I have to repeat that the supplementary question should relate to the question in the Business Bulletin, which in this case is from Mr Choudhury himself. Perhaps the cabinet secretary could respond to the extent that the creation of a land management plan in the context of the Land Reform (Scotland) Bill might mandate attention to the issue that Mr Choudhury has raised.

Mairi Gougeon

The member raises a hugely important point, because fly-tipping is a blight on our countryside. Fly-tipping, our overall litter strategy and how we tackle those issues sit within another portfolio, but I would be more than happy to follow up with the member to give a more detailed and specific response on the issues that he has raised.

I have two supplementary questions, which I hope are supplementary to the principal question.

Emma Roddick (Highlands and Islands) (SNP)

Although there are some good examples of landowners utilising the potential of a holding’s natural capital, does the cabinet secretary share my view that, if someone can afford to buy an estate that costs millions of pounds, they can also afford to ensure that the natural capital potential of the piece of Scotland that they have the privilege of owning is fully utilised for the community as a whole?

Mairi Gougeon

I thank the member for her really important question. Ultimately, we want Scotland to be a country where rights and responsibilities in relation to land and our natural capital are fully recognised and fulfilled. Investment in restoring and protecting Scotland’s natural environment is essential if we are to have any hope of addressing the nature and climate emergencies that we face, especially at the pace and scale required.

It is a public responsibility, but it is also a private responsibility, so we will ultimately need both sources of finance to work well together if we are to achieve our very ambitious climate and biodiversity goals.

It is important to point out that our forthcoming natural capital markets framework will set out the requirements for all market participants to contribute to our vision for a values-led, high-integrity, responsible investment in natural capital.

Rachael Hamilton (Ettrick, Roxburgh and Berwickshire) (Con)

The Land Reform (Scotland) Bill policy memorandum states:

“The Bill makes no provision in respect of public funding, but measures are being brought forward in the Agriculture and Rural Communities Bill that will enable the Scottish Ministers to attach certain conditions when providing financial assistance.”

Will the minister confirm what those conditions are and what landowners will be subjected to?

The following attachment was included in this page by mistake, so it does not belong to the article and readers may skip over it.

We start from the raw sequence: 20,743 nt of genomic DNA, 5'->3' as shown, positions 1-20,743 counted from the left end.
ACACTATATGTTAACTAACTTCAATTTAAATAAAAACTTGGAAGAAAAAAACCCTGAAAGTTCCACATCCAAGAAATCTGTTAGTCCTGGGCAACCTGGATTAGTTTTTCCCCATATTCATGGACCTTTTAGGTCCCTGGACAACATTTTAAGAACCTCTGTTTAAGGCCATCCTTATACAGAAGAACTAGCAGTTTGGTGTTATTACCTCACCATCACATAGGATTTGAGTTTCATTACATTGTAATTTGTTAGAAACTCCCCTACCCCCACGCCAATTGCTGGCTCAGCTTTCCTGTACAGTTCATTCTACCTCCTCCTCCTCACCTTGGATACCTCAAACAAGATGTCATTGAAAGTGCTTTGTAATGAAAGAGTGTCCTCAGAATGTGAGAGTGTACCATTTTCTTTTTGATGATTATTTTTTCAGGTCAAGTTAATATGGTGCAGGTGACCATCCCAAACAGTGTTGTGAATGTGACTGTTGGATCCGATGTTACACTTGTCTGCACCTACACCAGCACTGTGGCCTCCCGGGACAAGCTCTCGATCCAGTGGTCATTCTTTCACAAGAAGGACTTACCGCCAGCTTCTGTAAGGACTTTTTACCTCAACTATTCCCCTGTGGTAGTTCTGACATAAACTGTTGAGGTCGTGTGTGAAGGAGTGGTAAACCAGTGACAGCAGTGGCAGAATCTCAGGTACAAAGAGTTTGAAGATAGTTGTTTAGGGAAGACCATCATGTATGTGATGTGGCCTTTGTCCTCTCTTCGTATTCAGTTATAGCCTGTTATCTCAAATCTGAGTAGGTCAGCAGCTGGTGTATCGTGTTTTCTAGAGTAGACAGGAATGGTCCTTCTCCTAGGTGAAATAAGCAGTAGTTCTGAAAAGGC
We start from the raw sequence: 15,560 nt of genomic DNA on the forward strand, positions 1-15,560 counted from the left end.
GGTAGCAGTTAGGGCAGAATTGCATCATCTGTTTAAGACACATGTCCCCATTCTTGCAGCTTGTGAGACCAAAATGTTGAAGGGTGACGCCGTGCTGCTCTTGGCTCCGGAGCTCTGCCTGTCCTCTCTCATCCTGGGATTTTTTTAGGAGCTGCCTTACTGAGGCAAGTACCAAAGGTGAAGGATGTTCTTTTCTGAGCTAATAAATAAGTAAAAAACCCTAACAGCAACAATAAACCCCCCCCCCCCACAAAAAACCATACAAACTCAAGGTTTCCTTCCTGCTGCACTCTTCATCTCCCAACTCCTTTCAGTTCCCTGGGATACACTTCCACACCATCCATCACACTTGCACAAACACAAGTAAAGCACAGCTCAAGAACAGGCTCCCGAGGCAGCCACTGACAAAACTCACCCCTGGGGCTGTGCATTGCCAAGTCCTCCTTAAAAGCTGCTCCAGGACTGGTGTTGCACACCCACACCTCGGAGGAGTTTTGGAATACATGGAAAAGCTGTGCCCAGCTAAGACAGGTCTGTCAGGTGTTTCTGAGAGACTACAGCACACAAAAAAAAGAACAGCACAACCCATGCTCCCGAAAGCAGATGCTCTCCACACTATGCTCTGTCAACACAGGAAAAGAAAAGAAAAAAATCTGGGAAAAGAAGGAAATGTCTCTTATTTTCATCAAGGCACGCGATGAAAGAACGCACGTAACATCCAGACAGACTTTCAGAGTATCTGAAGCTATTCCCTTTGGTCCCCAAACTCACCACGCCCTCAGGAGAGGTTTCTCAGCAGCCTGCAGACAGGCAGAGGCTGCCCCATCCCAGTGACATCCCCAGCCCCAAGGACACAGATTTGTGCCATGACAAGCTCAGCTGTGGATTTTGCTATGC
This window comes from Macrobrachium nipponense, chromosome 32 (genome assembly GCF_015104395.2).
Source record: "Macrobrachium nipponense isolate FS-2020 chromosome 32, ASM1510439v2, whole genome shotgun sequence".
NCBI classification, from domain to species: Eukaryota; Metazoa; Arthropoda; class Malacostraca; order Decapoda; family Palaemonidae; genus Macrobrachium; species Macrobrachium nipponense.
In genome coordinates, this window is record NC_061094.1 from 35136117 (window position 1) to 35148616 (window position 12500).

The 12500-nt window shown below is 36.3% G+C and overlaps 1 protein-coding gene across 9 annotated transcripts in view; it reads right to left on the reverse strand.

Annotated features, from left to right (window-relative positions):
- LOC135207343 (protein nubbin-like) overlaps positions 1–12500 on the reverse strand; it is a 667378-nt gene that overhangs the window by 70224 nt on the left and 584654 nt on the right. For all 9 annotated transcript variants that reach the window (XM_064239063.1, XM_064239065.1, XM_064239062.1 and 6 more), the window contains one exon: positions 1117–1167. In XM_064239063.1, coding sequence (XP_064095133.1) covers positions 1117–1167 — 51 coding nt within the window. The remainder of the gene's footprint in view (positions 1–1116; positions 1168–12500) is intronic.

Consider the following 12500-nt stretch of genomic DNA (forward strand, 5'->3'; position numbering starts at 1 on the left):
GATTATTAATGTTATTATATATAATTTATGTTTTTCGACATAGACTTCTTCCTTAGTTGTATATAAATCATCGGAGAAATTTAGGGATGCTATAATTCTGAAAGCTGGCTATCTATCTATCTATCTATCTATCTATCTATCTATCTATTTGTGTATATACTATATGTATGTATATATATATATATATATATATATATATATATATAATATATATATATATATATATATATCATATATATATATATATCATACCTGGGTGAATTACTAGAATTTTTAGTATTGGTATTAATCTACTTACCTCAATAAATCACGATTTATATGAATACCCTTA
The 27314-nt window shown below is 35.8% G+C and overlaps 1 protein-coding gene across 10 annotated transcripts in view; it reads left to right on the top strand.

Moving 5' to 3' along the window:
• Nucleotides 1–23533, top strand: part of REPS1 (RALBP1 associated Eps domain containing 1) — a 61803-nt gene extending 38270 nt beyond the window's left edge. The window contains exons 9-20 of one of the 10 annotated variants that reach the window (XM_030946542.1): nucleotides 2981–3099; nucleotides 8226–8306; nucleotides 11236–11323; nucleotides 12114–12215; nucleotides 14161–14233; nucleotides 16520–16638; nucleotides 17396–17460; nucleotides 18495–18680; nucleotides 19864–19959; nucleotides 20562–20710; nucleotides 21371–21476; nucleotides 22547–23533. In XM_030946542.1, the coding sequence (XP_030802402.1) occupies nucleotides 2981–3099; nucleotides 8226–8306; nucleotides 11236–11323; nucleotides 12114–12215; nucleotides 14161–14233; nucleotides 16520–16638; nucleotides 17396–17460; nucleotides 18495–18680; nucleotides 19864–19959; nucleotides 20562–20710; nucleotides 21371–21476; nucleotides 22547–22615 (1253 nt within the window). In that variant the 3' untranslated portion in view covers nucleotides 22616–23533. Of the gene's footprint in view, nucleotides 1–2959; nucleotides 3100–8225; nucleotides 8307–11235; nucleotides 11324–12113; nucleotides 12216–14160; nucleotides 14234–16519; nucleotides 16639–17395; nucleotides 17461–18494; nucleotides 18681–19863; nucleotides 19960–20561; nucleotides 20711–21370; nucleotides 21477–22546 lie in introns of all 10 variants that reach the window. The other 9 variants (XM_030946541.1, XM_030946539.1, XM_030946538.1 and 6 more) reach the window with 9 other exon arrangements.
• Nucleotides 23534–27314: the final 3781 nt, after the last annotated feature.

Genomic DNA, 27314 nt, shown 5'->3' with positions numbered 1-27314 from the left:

Mairi Gougeon

As the member will no doubt be aware, and as I have talked about a number of times in the relevant committee when I have attended it, it is fundamental to our approach and how we develop our policy that we work with our farmers, crofters and land managers to ensure that we have a policy that is deliverable, works and does everything that we want it to do for food production and tackling the climate and nature crises.

I will continue to keep the member and the Parliament updated as that work progresses, but we have set out the staging of that work in our agricultural reform route map.

Flood Damage (Compensation for Farmers)

To ask the Scottish Government whether it will provide an update on how much money it has distributed to farmers to address any damage caused by recent flooding. (S6O-03486)

The Minister for Agriculture and Connectivity (Jim Fairlie)

More than £306,000 of agricultural flood bank repair grant scheme payments have been processed, and because many farmers have been unable to carry out repairs due to the exceptionally wet spring, with areas of flooding only now drying and river levels dropping to normal levels, making it finally possible to get on to the land to do repairs, the Scottish Government has extended the deadline for repairs to be carried out and claimed for from 31 May to 31 July.

Liam Kerr

I am grateful for the update. Recently, the Prime Minister announced a £75 million flood-fighting fund and an index for United Kingdom-wide food security issues. The UK Government’s pledge last week of a further £50 million of support south of the border to help farmers hit by flooding and exceptional wet weather as part of its farming recovery fund was widely welcomed. What precisely will the Scottish Government do to support farmers in Scotland, such as looking to replicate those huge UK Government sums?

Jim Fairlie

I take the member’s point, but we have had no notification of any of that funding coming here to Scotland. The Scottish Government has put a capital grants fund of £1.8 million into play to help farmers in the current crisis. Given the wet weather that we have had, we are still waiting for applications to come in, to allow farmers to complete the work that the funding is there for.

Willie Rennie (North East Fife) (LD)

The minister knows that I am frustrated that there is no river catchment management plan, no clear advice for farmers about how they should manage water on their land and in the rivers, and no grants available for natural water management. Will the new flood resilience strategy include plans, advice and grants?